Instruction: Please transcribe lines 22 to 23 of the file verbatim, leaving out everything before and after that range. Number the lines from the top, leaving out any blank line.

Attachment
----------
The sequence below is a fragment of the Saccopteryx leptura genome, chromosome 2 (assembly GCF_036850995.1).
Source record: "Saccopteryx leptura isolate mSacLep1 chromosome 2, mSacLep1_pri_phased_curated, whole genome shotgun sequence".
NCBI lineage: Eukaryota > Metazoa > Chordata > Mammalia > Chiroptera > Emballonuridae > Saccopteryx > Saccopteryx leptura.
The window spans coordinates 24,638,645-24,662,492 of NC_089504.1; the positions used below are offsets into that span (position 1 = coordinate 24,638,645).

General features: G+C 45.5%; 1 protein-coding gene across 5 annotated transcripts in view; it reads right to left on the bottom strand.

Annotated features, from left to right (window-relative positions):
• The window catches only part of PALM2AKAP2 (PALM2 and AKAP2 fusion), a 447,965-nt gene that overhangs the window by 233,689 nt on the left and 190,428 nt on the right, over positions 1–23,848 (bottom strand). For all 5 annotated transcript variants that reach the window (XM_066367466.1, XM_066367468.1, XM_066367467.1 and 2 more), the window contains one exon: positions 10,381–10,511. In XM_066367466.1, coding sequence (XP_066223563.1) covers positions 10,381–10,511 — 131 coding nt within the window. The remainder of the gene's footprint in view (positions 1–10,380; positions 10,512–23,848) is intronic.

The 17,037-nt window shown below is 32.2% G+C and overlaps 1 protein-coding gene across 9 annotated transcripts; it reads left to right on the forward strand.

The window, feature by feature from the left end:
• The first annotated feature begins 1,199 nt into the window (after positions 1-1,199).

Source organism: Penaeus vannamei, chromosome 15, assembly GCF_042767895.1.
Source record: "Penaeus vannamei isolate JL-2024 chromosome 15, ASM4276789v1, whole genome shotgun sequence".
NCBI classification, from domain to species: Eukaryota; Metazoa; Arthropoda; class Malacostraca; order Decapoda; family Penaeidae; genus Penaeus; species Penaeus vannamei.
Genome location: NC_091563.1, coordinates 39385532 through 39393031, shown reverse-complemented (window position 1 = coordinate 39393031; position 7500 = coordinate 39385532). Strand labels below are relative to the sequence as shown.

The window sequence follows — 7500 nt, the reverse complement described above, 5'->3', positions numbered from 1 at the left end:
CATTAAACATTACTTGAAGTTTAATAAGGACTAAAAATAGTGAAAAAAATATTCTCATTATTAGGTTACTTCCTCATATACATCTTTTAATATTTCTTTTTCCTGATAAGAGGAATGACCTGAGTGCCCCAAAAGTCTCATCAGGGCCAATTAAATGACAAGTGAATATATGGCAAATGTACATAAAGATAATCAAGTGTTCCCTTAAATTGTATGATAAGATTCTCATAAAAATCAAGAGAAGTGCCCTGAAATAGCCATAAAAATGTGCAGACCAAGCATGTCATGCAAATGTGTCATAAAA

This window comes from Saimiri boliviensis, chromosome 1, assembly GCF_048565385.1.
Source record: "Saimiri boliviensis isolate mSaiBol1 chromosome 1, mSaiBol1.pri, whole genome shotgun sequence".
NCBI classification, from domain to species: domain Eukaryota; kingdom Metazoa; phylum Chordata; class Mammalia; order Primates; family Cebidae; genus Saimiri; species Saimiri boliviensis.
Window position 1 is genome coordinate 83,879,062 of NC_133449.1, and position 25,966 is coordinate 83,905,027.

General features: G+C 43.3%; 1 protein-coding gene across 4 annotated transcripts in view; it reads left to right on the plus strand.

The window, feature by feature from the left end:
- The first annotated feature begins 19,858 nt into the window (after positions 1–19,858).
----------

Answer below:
The window, feature by feature from the left end:
- The first annotated feature begins 19,858 nt into the window (after positions 1–19,858).